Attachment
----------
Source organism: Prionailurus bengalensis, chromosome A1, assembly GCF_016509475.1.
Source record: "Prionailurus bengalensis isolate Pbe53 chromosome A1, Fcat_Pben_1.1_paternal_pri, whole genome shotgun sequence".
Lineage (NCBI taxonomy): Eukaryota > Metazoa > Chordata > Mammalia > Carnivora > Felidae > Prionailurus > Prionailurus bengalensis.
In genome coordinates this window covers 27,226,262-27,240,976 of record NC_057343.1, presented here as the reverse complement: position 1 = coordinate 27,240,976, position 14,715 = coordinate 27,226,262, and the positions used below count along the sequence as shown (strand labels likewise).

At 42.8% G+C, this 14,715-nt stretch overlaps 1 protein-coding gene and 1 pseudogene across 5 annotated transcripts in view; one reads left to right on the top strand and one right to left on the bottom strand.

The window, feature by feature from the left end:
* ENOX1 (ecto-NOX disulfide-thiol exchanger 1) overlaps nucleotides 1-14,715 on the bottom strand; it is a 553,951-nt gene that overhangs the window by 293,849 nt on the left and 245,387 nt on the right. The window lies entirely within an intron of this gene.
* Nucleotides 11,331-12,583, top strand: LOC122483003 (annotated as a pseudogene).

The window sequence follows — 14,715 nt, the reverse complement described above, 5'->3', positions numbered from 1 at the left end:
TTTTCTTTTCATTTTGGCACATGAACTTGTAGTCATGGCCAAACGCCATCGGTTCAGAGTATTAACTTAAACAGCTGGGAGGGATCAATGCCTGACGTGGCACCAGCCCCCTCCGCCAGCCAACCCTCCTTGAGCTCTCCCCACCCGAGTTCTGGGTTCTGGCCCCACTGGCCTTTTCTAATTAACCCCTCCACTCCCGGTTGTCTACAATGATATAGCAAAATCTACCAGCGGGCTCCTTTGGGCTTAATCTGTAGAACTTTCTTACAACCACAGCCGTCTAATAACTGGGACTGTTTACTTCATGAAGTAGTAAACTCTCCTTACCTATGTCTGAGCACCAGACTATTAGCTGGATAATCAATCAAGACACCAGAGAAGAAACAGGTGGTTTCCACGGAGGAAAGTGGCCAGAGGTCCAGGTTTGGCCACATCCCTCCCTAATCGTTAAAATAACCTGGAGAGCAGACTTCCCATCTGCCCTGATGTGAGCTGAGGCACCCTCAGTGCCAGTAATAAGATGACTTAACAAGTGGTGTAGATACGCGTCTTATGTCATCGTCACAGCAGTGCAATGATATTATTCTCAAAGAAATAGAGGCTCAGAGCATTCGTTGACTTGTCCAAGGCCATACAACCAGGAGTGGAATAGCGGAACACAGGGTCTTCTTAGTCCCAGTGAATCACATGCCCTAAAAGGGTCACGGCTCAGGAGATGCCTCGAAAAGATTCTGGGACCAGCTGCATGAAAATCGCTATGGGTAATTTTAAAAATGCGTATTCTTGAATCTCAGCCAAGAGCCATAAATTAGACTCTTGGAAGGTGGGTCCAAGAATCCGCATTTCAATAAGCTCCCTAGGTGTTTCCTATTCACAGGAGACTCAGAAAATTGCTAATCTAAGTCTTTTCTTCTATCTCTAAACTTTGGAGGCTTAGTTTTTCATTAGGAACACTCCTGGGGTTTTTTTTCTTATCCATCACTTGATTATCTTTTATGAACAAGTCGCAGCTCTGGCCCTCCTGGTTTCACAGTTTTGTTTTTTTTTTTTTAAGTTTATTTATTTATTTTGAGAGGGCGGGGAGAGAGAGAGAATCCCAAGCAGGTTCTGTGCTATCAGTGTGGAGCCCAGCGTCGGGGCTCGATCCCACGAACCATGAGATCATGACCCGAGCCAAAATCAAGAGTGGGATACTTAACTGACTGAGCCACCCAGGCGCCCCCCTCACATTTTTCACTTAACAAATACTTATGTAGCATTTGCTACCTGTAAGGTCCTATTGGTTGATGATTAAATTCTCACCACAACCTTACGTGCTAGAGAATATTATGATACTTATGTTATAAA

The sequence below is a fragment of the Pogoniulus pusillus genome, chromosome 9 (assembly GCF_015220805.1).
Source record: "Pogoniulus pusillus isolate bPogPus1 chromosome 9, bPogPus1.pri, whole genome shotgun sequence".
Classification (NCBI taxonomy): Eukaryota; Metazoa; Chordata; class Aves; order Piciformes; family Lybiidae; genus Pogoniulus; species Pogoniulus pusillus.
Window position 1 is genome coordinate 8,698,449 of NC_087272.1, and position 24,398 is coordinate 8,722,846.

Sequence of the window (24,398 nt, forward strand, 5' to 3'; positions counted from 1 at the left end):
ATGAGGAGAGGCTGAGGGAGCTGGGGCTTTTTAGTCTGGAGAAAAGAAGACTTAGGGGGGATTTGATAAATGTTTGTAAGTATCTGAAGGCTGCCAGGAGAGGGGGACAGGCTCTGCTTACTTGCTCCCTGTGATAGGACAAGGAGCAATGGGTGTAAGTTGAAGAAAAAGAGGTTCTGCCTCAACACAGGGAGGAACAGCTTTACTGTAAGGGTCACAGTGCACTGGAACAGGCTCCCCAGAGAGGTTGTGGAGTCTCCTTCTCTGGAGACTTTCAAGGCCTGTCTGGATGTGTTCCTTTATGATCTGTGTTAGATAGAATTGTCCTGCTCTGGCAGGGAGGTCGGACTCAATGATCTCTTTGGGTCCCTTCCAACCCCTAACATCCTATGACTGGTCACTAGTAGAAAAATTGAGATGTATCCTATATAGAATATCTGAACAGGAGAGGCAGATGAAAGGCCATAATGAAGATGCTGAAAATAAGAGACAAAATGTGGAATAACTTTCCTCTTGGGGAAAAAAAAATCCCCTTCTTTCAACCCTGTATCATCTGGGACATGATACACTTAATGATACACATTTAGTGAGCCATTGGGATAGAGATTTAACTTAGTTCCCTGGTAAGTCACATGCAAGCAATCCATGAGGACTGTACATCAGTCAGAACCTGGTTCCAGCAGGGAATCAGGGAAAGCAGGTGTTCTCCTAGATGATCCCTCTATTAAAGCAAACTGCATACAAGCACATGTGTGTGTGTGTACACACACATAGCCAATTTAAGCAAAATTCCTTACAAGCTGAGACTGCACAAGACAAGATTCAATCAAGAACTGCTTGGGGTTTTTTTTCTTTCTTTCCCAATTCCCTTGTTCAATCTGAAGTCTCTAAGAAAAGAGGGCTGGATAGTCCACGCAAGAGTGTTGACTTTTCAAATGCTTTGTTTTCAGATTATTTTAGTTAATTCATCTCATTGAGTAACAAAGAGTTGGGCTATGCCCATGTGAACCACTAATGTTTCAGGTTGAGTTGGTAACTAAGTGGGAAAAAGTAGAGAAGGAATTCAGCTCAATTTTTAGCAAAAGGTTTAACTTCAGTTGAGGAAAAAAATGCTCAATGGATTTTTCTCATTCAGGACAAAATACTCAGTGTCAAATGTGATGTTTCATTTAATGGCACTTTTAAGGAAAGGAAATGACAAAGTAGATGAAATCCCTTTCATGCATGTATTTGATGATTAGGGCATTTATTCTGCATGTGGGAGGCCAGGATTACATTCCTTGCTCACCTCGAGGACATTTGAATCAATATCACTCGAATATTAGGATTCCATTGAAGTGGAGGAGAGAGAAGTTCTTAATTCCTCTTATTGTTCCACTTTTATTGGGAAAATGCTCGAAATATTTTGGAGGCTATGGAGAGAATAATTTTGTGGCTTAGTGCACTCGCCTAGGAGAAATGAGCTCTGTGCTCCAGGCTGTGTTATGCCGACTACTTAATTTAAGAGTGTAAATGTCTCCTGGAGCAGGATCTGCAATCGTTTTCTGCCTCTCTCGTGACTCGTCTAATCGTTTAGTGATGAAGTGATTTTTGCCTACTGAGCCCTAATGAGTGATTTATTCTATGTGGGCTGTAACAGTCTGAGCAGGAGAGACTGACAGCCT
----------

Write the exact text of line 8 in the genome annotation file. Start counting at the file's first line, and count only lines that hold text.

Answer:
* Nucleotides 11,331-12,583, top strand: LOC122483003 (annotated as a pseudogene).